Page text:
SHORPY Historic Photo Archive & Fine-Art Prints
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Our holdings include hundreds of glass and film negatives/transparencies that we've scanned ourselves; in addition, many other photos on this site were extracted from reference images (high-resolution tiffs) in the Library of Congress research archive. (To query the database click here.) They are adjusted, restored and reworked by your webmaster in accordance with his aesthetic sensibilities before being downsized and turned into the jpegs you see here. All of these images (including "derivative works") are protected by copyright laws of the United States and other jurisdictions and may not be sold, reproduced or otherwise used for commercial purposes without permission.

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This Tall: 1936

This Tall: 1936

July 1936. "John Frederick of Grant County, North Dakota, shows how high his wheat would grow if there were no drought." Medium-format nitrate negative by Arthur Rothstein for the Resettlement Administration. View full size.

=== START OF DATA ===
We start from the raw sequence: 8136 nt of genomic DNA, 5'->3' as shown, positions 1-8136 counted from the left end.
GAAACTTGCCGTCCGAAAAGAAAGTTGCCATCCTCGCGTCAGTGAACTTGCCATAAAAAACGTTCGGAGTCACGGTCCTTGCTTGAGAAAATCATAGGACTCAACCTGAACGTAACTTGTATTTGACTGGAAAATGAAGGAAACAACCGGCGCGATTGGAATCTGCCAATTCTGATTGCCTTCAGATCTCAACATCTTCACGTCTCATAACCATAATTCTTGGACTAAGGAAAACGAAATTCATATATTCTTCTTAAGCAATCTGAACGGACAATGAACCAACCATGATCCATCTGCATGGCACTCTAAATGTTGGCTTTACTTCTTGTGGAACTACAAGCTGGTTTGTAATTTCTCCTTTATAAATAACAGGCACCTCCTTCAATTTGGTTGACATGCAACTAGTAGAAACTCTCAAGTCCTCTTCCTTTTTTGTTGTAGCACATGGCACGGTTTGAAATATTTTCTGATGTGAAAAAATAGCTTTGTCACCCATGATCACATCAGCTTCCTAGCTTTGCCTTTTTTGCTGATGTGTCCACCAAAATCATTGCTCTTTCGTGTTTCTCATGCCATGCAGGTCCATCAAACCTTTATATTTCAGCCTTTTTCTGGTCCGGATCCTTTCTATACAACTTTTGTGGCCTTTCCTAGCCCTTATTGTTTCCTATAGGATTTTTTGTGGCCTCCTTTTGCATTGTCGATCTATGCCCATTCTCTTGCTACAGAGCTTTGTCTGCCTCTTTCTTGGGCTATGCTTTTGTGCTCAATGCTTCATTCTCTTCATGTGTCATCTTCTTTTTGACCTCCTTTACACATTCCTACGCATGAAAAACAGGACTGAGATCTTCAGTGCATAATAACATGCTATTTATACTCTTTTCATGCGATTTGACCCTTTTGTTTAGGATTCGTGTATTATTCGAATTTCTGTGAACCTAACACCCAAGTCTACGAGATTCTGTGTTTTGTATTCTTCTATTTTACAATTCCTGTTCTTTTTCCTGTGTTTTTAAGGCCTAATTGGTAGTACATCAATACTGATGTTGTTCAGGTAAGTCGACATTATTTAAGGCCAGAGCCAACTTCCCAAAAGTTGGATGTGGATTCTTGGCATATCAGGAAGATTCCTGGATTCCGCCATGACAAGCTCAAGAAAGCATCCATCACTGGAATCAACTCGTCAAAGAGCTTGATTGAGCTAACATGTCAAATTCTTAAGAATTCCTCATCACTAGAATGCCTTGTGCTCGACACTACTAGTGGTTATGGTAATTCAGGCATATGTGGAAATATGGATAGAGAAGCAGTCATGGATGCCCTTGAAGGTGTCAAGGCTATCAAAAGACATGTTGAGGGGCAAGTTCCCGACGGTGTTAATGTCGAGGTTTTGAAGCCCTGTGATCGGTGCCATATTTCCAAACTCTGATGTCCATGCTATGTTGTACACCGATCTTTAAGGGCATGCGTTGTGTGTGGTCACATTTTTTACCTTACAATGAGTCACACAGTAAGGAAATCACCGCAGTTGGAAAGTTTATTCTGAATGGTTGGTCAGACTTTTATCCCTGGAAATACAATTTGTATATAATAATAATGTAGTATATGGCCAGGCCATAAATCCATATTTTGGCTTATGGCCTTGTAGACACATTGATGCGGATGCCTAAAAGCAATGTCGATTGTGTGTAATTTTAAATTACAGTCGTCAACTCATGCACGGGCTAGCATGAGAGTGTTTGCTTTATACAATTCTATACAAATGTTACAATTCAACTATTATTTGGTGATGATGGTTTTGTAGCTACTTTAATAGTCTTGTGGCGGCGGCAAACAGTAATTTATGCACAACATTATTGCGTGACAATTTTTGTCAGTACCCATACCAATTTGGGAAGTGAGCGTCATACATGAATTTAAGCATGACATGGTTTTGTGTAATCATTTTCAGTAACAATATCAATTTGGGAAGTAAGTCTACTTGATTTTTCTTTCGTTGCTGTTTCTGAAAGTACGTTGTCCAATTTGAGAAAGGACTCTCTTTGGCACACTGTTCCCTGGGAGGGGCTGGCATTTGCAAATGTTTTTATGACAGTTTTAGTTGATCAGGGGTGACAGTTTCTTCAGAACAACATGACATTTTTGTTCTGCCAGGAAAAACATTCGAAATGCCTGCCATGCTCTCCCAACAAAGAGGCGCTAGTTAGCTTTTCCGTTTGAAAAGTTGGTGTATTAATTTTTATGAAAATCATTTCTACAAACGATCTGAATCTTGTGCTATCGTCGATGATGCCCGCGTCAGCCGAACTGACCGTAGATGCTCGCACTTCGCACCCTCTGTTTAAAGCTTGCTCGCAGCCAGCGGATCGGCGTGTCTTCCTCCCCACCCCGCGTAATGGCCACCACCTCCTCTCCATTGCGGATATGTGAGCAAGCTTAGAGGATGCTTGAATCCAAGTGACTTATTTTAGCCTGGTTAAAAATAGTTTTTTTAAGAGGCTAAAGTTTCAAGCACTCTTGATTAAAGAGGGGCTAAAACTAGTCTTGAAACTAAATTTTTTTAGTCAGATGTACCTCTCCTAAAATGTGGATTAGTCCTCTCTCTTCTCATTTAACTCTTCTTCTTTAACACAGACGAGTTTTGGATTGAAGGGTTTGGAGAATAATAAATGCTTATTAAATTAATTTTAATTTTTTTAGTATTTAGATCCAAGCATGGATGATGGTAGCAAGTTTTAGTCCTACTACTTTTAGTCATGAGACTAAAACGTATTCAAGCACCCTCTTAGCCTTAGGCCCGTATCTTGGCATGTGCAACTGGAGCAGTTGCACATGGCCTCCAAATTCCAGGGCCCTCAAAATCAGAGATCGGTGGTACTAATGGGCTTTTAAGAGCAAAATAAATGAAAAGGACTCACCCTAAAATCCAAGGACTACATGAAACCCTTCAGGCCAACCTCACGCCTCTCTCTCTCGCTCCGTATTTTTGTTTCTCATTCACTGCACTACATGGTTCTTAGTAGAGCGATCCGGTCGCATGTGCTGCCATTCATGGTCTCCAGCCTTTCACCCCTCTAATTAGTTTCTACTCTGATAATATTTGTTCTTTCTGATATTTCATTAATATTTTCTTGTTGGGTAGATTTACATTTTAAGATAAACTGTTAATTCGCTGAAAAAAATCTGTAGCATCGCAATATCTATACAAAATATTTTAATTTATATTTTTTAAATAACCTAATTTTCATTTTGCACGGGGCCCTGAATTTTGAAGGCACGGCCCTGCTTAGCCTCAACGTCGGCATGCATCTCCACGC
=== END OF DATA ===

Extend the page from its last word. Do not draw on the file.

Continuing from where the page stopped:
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Blessed With Tractor

At least this farmer had a tractor. At that time, my grandfather was farming in South Dakota using horse-drawn machinery. He didn't get his first tractor till 1940 or so.


John Deere GP cir 1930? anyone?

Oh yes

This one brings back memories, not of the 1930s, but of the 5-year drought we had in Kansas when I was a boy (1952-57). I wish I could see more of the tractor and the combine. The tractor may be a John Deere D two-cylinder. My father operated a Case Model P combine in the late 1930s. His dad drove the tractor and my father stood on a platform turning a wheel (which looked like a ship's wheel) to raise and lower the header. He said it was miserable work--breathing chaff and dust all day.

They was this tall

had grey skin, a little mouth and great big eyes, landed their saucer right over yonder where that big circle is burned into the crop!

SHORPY OLD PHOTO ARCHIVE | History in HD is a vintage photo archive featuring thousands of high-definition images from the 1850s to 1960s. (Available as fine-art prints from the Shorpy Archive.) The site is named after Shorpy Higginbotham, a teenage coal miner who lived 100 years ago.

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